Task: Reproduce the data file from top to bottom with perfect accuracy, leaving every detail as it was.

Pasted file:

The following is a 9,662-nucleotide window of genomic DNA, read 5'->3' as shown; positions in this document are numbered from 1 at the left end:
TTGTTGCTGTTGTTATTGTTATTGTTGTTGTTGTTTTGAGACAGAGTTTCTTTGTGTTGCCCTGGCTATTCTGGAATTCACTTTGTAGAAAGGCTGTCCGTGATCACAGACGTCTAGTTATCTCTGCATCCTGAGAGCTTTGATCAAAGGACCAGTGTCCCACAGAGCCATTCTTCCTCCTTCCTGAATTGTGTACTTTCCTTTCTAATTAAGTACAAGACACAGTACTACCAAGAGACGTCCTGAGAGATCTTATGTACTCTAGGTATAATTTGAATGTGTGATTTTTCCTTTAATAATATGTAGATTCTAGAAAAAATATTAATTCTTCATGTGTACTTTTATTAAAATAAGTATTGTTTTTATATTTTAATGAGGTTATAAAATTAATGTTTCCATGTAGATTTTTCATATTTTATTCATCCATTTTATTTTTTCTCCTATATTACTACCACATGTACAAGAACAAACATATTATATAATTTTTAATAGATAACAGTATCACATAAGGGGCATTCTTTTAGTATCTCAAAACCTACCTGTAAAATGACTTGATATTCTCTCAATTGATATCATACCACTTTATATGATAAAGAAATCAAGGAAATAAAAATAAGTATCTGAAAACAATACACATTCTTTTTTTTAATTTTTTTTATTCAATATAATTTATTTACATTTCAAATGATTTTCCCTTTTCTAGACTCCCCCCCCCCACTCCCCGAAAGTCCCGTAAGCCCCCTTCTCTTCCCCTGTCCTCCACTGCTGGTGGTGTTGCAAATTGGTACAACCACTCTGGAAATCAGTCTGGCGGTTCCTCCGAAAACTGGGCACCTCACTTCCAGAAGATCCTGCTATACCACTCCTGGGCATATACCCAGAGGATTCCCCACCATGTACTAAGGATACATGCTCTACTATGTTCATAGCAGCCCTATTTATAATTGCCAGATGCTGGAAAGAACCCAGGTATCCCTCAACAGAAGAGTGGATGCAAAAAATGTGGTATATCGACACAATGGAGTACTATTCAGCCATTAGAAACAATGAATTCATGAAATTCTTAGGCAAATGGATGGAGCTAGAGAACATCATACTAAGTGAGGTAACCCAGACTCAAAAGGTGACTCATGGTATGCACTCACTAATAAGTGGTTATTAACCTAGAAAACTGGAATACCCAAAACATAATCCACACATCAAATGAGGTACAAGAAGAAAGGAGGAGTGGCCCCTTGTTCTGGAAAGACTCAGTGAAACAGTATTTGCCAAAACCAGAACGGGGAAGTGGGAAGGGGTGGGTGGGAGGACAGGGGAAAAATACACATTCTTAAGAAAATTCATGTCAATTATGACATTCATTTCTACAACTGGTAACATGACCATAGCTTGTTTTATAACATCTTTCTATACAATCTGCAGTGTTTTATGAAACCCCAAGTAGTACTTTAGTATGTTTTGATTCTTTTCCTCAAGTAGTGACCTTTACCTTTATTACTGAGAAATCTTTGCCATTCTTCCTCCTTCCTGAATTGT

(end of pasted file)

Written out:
The following is a 9,662-nucleotide window of genomic DNA, read 5'->3' as shown; positions in this document are numbered from 1 at the left end:
TTGTTGCTGTTGTTATTGTTATTGTTGTTGTTGTTTTGAGACAGAGTTTCTTTGTGTTGCCCTGGCTATTCTGGAATTCACTTTGTAGAAAGGCTGTCCGTGATCACAGACGTCTAGTTATCTCTGCATCCTGAGAGCTTTGATCAAAGGACCAGTGTCCCACAGAGCCATTCTTCCTCCTTCCTGAATTGTGTACTTTCCTTTCTAATTAAGTACAAGACACAGTACTACCAAGAGACGTCCTGAGAGATCTTATGTACTCTAGGTATAATTTGAATGTGTGATTTTTCCTTTAATAATATGTAGATTCTAGAAAAAATATTAATTCTTCATGTGTACTTTTATTAAAATAAGTATTGTTTTTATATTTTAATGAGGTTATAAAATTAATGTTTCCATGTAGATTTTTCATATTTTATTCATCCATTTTATTTTTTCTCCTATATTACTACCACATGTACAAGAACAAACATATTATATAATTTTTAATAGATAACAGTATCACATAAGGGGCATTCTTTTAGTATCTCAAAACCTACCTGTAAAATGACTTGATATTCTCTCAATTGATATCATACCACTTTATATGATAAAGAAATCAAGGAAATAAAAATAAGTATCTGAAAACAATACACATTCTTTTTTTTAATTTTTTTTATTCAATATAATTTATTTACATTTCAAATGATTTTCCCTTTTCTAGACTCCCCCCCCCCACTCCCCGAAAGTCCCGTAAGCCCCCTTCTCTTCCCCTGTCCTCCACTGCTGGTGGTGTTGCAAATTGGTACAACCACTCTGGAAATCAGTCTGGCGGTTCCTCCGAAAACTGGGCACCTCACTTCCAGAAGATCCTGCTATACCACTCCTGGGCATATACCCAGAGGATTCCCCACCATGTACTAAGGATACATGCTCTACTATGTTCATAGCAGCCCTATTTATAATTGCCAGATGCTGGAAAGAACCCAGGTATCCCTCAACAGAAGAGTGGATGCAAAAAATGTGGTATATCGACACAATGGAGTACTATTCAGCCATTAGAAACAATGAATTCATGAAATTCTTAGGCAAATGGATGGAGCTAGAGAACATCATACTAAGTGAGGTAACCCAGACTCAAAAGGTGACTCATGGTATGCACTCACTAATAAGTGGTTATTAACCTAGAAAACTGGAATACCCAAAACATAATCCACACATCAAATGAGGTACAAGAAGAAAGGAGGAGTGGCCCCTTGTTCTGGAAAGACTCAGTGAAACAGTATTTGCCAAAACCAGAACGGGGAAGTGGGAAGGGGTGGGTGGGAGGACAGGGGAAAAATACACATTCTTAAGAAAATTCATGTCAATTATGACATTCATTTCTACAACTGGTAACATGACCATAGCTTGTTTTATAACATCTTTCTATACAATCTGCAGTGTTTTATGAAACCCCAAGTAGTACTTTAGTATGTTTTGATTCTTTTCCTCAAGTAGTGACCTTTACCTTTATTACTGAGAAATCTTTGCCATTCTTCCTCCTTCCTGAATTGT